The Financial Times fDi service has ranked Ukraine’s second city as one of the most attractive investment propositions in Eastern Europe thanks to a combination of competitively low costs and a highly skilled workforce

Downtown Kharkiv boasts imposing architecture as a legacy of the city's role in the early 20th century as the orignal capital of Soviet Ukraine
Olexii Ivanchenko
Wednesday, 03 October 2018 00:17

Kharkiv is a city with a rising international investment profile. In the European Cities and Regions of the Future 2018/19 rankings published by the Financial Times fDi service in February 2018, Kharkiv was ranked as the most cost-effective large city in Europe. Of the 40 large European cities studied, Kharkiv was found to have the lowest average annual salary for skilled and semi-skilled workers, the lowest minimum wage, lowest cost of establishing a business, and the most competitive rent for grade A office space. It also had the second lowest costs for electricity and corporation tax.

“To date, a lack of international awareness has been the main limiting factor for Kharkiv’s investment drive, though local officials hope to change that by becoming more proactive in their international outreach. Already, they say, foreign delegations are arriving in the city in droves - and are very likely pleasantly surprised to find a place that is at odds with the global preconception about eastern Ukraine,” wrote fDi Intelligence’s Courtney Fingar.

This positive assessment reflects growing international awareness of the diverse investment opportunities Kharkiv boasts. In addition to cost competitiveness, the city also has powerful industrial, educational and geographical advantages, as well as regional authorities committed to building on this potential. Since her appointment in October 2016, Kharkiv Oblast Governor Yulia Svitlychna has made great strides towards leveraging the region’s strengthens and making Kharkiv an attractive investment destination. In 2017, these efforts helped to generate foreign direct investment (FDI) of approximately USD 388 million.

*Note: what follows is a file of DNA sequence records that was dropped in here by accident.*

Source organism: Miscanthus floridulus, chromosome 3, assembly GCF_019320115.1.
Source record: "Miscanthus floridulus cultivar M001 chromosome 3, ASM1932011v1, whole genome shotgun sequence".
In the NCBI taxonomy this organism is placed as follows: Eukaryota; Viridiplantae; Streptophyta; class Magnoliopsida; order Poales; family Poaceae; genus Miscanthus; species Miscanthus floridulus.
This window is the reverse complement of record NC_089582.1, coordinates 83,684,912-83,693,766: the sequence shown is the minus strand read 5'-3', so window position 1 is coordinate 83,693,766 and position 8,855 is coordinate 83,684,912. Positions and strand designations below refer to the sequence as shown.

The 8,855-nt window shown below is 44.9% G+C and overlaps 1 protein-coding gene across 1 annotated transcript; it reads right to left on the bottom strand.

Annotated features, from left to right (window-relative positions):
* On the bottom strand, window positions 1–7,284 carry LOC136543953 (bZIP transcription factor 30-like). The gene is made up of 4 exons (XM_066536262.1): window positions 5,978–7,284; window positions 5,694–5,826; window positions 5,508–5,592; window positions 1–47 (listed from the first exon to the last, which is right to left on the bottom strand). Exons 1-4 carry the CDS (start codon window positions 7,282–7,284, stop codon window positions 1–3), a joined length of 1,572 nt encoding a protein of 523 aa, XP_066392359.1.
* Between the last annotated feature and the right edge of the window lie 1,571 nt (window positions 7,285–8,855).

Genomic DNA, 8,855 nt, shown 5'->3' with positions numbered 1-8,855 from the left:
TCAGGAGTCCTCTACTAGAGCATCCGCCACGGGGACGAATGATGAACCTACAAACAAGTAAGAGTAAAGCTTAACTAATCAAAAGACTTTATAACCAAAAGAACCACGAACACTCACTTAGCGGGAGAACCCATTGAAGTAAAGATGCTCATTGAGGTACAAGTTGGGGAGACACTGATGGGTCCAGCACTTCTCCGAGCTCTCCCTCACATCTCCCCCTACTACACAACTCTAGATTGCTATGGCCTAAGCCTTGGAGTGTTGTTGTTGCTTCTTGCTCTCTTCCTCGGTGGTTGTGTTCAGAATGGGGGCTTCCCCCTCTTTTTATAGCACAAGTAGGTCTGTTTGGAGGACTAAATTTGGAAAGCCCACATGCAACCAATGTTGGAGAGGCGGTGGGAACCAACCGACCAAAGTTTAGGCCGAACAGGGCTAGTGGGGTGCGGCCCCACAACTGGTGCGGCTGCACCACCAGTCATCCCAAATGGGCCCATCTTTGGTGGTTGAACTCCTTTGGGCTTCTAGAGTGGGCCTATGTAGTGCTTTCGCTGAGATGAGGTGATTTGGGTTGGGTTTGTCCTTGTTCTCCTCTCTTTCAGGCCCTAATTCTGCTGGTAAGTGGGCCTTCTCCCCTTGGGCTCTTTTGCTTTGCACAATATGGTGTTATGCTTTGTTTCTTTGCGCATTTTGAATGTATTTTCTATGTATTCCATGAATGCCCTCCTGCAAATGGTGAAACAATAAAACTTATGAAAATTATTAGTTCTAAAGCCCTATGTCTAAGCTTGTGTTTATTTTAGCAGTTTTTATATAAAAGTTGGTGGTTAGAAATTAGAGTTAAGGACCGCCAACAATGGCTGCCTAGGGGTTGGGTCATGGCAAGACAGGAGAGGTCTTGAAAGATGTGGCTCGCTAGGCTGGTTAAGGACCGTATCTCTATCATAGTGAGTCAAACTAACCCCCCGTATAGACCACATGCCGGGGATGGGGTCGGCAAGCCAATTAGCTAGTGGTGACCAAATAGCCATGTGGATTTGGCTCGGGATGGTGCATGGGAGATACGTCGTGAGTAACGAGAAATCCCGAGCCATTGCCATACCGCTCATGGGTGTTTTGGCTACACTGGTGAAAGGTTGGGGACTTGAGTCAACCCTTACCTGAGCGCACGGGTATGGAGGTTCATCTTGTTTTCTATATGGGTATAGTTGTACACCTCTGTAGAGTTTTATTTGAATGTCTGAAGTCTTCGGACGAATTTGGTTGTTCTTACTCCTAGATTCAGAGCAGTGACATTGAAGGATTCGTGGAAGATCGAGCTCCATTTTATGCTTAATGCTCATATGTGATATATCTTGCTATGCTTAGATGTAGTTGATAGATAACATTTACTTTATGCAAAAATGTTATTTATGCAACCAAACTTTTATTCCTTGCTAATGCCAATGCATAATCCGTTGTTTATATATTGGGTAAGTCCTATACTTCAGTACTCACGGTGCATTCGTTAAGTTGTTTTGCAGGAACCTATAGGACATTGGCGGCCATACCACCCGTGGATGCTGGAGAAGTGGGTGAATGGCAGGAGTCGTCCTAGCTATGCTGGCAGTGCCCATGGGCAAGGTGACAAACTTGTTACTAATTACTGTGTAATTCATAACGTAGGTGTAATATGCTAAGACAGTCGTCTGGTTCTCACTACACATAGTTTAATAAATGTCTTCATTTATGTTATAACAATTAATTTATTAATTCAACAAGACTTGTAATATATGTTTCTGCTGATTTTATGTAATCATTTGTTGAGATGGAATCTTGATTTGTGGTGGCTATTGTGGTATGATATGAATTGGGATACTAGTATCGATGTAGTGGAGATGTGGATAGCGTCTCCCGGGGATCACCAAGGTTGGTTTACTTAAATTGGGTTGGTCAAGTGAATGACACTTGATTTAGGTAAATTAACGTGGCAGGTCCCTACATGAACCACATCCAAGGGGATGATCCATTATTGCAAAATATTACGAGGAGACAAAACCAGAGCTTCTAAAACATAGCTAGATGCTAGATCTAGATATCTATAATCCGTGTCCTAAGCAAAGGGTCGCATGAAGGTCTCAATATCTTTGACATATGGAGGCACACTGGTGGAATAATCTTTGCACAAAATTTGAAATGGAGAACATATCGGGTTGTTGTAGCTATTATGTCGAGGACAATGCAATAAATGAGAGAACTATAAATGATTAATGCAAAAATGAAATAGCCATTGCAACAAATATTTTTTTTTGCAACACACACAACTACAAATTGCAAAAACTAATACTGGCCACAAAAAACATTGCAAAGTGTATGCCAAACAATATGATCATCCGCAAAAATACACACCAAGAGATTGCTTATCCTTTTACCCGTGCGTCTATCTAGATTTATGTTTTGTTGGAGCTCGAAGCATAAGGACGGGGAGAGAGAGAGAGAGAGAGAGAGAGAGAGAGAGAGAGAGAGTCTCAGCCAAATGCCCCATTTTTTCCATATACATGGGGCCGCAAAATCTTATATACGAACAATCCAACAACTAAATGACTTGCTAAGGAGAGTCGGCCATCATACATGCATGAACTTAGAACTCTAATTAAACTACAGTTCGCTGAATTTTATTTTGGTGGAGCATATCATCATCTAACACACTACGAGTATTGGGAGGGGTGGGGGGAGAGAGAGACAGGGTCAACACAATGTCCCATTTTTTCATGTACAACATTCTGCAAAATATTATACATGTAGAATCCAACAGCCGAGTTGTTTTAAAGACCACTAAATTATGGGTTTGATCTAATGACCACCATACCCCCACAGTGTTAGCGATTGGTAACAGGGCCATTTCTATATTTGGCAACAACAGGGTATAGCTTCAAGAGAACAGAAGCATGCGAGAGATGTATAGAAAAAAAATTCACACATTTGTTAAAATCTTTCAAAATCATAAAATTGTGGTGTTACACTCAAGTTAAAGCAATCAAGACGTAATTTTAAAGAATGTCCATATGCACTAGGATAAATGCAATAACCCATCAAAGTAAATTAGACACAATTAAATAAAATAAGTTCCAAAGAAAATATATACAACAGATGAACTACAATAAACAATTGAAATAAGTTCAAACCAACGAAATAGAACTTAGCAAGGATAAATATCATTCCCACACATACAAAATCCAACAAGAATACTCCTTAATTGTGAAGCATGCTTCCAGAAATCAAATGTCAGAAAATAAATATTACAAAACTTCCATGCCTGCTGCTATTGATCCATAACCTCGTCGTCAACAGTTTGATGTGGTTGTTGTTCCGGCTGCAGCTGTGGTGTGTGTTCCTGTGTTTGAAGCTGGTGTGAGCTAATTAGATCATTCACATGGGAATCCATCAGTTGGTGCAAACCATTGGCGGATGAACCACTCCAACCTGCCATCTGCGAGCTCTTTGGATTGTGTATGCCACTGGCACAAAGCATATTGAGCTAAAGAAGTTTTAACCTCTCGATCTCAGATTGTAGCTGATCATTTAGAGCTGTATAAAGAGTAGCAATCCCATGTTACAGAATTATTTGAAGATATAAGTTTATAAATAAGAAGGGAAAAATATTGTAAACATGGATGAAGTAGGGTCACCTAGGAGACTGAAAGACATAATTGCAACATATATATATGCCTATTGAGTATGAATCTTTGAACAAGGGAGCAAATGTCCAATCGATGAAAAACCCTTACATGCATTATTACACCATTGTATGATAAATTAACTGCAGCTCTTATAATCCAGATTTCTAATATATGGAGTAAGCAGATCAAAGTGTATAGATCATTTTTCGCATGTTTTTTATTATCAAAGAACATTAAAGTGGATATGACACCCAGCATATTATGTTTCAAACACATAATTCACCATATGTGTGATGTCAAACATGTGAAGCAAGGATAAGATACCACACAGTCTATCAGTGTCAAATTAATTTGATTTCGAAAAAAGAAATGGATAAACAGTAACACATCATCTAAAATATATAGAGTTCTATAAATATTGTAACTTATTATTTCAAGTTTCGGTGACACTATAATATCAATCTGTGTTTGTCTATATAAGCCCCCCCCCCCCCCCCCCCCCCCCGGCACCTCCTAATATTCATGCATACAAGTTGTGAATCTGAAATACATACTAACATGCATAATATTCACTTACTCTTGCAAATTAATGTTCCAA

Capital of Eastern Ukraine

Kharkiv region is the third most populous region of Ukraine, with a population of just under three million. Meanwhile, Kharkiv itself is Ukraine’s second largest city with a population of more than 1.5 million. With the influx of hundreds of thousands from the conflict zone in the nearby Donbas since 2014, some estimate the current population of the city to be closer to 2 million. It is the most important economic, political and cultural hub in eastern Ukraine and served as the country’s capital for the first fifteen years of the Soviet era. Traces of this period can still be seen in the monumental architecture that dominates much of downtown Kharkiv, creating the unmistakable impression of a major metropolis. 

According to Ukrainian government data, in 2017 Kharkiv region was the only industrialized region of Ukraine to record a second consecutive year of industrial growth. At present, the region’s annual industrial growth rate is slightly higher than 6%. This period of sustained growth has enabled enterprises to take on more staff, with the number of workers in the industrial sector of the Kharkiv regional economy rising by three and a half thousand in 2017. 


University and IT Hub

One of Kharkiv’s greatest assets is the city’s academic excellence. Kharkiv has a long tradition as one of Eastern Europe’s most important university cities. Today it boasts 96 institutes of higher education alongside more than 170,000 undergraduate and postgraduate students, including thousands of international students from across the globe. Popular study subjects include IT, aerospace design, architecture and construction. This rich academic tradition is also evident in Kharkiv’s status as a center of scientific research, with 217 research establishments in the city employing over 34,000 research staff. The city has a longstanding international reputation for academic achievement, with Kharkiv scientists and academics winning four Nobel Prizes in the twentieth century.